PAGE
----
Eventually, my assignment turned to schools: parents and children.

Days later on Sept. 16, I remember attending and covering a vigil and candlelight ceremony at Saratoga Springs’ East Side Recreation Field. A large crowd had gathered, an estimated 2,000 people, all of whom were giving their own rendition of the “Star-Spangled Banner” to open the ceremony.

As I was there, though, I remember the enormity of what had happened sinking in. Two thousand people there in a sea of grieving humanity, yet the total death toll from days earlier was still markedly more than that.

Cook remains a member of the Daily Gazette staff.

Readers were told, in a small box on the front page, that parts of the newspaper had been rearranged to accommodate the 9/11 coverage. An abbreviated sports department, in newspaper parlance, went to bed early that Tuesday night. Rick Stellrecht was an assistant sports editor on duty.


We may have purposely been given a shorter section that night. Our goal was to stay out of the way, and get the sports pages out as early as we could so the A and [then] B sections could go late. I’m sure we ran stories on sports postponements, both off the AP [Associated Press] and locally.

It was definitely a somber night at work, minus the usual banter, food runs, etc. The small TV set on the file cabinet stayed tuned to national news that night.

Stellrecht retired from The Gazette in 2013.

David J. Rogowski was on the move as one of the newspaper’s photographers. He photographed people at a prayer vigil at the Cathedral of the Immaculate Conception in Albany and also took a photo of a couple watching television news coverage of the attacks at the Rex Appliance store in Clifton Park.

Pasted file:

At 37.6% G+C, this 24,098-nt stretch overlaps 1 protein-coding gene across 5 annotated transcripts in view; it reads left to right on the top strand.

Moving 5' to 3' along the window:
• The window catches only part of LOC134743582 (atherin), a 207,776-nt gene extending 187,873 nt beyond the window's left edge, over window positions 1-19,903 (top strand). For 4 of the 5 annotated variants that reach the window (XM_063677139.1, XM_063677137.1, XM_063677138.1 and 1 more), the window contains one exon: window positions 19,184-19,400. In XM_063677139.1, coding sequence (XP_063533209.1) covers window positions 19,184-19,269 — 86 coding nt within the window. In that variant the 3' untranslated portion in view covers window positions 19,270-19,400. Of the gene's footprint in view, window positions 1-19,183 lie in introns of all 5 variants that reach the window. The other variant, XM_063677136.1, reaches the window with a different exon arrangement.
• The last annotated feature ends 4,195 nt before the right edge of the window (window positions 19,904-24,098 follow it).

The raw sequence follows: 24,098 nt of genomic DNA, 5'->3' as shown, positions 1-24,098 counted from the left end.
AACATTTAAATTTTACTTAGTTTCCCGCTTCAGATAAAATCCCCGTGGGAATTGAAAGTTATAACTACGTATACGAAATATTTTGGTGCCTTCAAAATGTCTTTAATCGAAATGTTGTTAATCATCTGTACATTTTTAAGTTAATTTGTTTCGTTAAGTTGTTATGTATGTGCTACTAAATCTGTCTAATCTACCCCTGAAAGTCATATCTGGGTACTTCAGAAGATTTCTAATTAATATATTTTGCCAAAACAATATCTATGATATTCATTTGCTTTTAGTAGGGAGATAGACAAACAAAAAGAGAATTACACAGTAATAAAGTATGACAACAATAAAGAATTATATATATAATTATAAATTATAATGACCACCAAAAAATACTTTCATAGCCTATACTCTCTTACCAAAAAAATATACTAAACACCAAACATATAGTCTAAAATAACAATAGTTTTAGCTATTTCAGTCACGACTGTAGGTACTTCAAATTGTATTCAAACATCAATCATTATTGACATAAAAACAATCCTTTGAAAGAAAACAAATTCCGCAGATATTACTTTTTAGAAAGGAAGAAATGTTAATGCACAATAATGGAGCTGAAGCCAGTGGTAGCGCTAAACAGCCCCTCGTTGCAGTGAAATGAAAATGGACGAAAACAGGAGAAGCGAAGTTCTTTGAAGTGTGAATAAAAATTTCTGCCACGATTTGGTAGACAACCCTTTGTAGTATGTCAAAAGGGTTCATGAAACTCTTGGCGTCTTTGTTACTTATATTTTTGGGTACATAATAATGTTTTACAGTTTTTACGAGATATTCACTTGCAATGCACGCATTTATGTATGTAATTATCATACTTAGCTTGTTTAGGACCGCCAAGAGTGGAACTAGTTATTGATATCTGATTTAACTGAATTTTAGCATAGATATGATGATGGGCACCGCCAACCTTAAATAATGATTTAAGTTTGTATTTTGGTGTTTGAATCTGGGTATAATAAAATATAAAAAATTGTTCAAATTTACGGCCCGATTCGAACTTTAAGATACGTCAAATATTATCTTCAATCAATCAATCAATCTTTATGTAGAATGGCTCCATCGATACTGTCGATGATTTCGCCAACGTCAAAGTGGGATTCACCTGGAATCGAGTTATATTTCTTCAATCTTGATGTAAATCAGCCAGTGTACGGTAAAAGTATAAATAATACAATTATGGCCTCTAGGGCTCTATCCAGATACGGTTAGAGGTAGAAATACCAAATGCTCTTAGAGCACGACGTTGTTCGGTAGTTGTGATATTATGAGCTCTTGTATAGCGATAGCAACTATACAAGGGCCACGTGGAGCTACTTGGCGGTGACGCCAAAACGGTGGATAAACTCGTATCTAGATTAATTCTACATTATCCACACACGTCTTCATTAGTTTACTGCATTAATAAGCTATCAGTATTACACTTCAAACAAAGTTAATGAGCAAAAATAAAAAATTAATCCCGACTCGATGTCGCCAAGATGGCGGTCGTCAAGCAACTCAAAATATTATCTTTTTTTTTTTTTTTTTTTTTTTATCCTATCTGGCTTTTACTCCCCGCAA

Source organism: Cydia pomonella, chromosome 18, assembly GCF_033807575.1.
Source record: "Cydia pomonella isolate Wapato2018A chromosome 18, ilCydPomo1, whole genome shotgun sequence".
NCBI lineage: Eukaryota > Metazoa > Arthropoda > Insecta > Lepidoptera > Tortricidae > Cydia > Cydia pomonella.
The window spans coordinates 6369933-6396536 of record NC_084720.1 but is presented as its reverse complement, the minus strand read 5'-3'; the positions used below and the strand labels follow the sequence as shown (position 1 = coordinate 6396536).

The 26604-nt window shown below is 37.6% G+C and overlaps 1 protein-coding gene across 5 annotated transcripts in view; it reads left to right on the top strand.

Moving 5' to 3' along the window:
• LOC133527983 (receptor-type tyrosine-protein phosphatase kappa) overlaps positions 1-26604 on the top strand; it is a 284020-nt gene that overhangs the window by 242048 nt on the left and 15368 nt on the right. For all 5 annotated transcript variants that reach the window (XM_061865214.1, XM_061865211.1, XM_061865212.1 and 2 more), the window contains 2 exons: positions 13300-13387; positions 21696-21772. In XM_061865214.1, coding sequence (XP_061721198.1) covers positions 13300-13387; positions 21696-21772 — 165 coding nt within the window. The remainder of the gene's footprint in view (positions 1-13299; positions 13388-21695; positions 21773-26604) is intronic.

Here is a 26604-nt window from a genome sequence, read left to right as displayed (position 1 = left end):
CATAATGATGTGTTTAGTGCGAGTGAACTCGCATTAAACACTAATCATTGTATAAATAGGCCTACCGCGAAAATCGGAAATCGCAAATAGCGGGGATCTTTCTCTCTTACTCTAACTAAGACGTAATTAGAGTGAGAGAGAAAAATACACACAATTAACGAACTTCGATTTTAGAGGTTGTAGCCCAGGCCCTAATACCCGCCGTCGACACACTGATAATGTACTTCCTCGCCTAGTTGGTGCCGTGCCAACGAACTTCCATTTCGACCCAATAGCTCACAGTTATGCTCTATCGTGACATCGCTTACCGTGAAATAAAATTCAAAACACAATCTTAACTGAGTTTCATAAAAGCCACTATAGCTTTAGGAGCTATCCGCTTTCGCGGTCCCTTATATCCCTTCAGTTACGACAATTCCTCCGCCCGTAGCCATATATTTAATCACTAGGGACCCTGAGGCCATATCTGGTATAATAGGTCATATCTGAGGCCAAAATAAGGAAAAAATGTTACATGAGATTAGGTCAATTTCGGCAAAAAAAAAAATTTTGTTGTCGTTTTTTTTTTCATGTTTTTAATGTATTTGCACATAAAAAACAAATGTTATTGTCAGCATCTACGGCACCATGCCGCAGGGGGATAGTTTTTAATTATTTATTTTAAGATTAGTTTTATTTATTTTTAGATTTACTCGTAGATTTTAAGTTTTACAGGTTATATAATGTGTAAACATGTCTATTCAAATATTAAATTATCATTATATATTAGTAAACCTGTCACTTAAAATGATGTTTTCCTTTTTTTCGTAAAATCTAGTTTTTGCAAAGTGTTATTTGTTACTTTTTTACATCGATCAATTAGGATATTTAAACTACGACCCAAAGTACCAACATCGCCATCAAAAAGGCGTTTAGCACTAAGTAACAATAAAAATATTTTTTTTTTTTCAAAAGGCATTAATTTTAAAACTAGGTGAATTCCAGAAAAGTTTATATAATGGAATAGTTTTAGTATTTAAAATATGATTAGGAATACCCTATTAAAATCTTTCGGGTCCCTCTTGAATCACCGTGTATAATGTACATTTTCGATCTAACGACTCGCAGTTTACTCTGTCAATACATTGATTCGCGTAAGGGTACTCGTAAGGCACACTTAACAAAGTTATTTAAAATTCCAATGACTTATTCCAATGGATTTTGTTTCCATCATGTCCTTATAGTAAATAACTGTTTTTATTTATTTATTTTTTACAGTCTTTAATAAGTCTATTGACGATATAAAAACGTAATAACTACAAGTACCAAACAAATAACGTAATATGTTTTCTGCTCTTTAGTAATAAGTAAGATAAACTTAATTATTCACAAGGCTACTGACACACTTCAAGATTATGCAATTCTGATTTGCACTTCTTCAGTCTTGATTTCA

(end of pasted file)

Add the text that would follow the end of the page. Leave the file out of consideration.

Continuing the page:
Reporter Jill Bryce was also on the 9/11 coverage team.


It was so quiet in downtown on Sept. 11. It was eerie.

I covered downtown Albany for The Gazette. I didn’t see another person in the area that day.

The streets, usually filled with people, were deserted.

I could not find anyone to talk to.

It was silent.

Bryce, who worked at The Gazette until 2009, now works in public relations and communications.


I remember I arrived at work in the morning and thought it was strange that no one was sitting at their desks in the newsroom, but were huddled around a TV in one of the small conference rooms. I walked over and asked what was happening, and someone told me a plane crashed into the Twin Towers. We all assumed at the time it was a tragic accident.

Our chief photographer Dave Kraus and I discussed ways to get photos of an event happening hundreds of miles away from Schenectady. He asked me to go to an electronics store with a lot of TVs, thinking people might be gathering to watch it. I arrived at a store at a mall, I don’t remember which one, and there were a few people shopping and watching the news reports.

As I was taking some pictures, the second plane crashed into the other tower. We all realized at that point it was not an accident. I remember it being a very long workday, and later that evening I photographed a memorial service in a church in Albany to remember those who had died. The entire day was strange, with so much speculation and so few facts.

Rogowski left The Gazette in 2002 and is now supervisor of photographic services at the U.S. Senate.

Longtime Gazette staffer Bill Finelli was on the team that edited the paper for Sept. 12.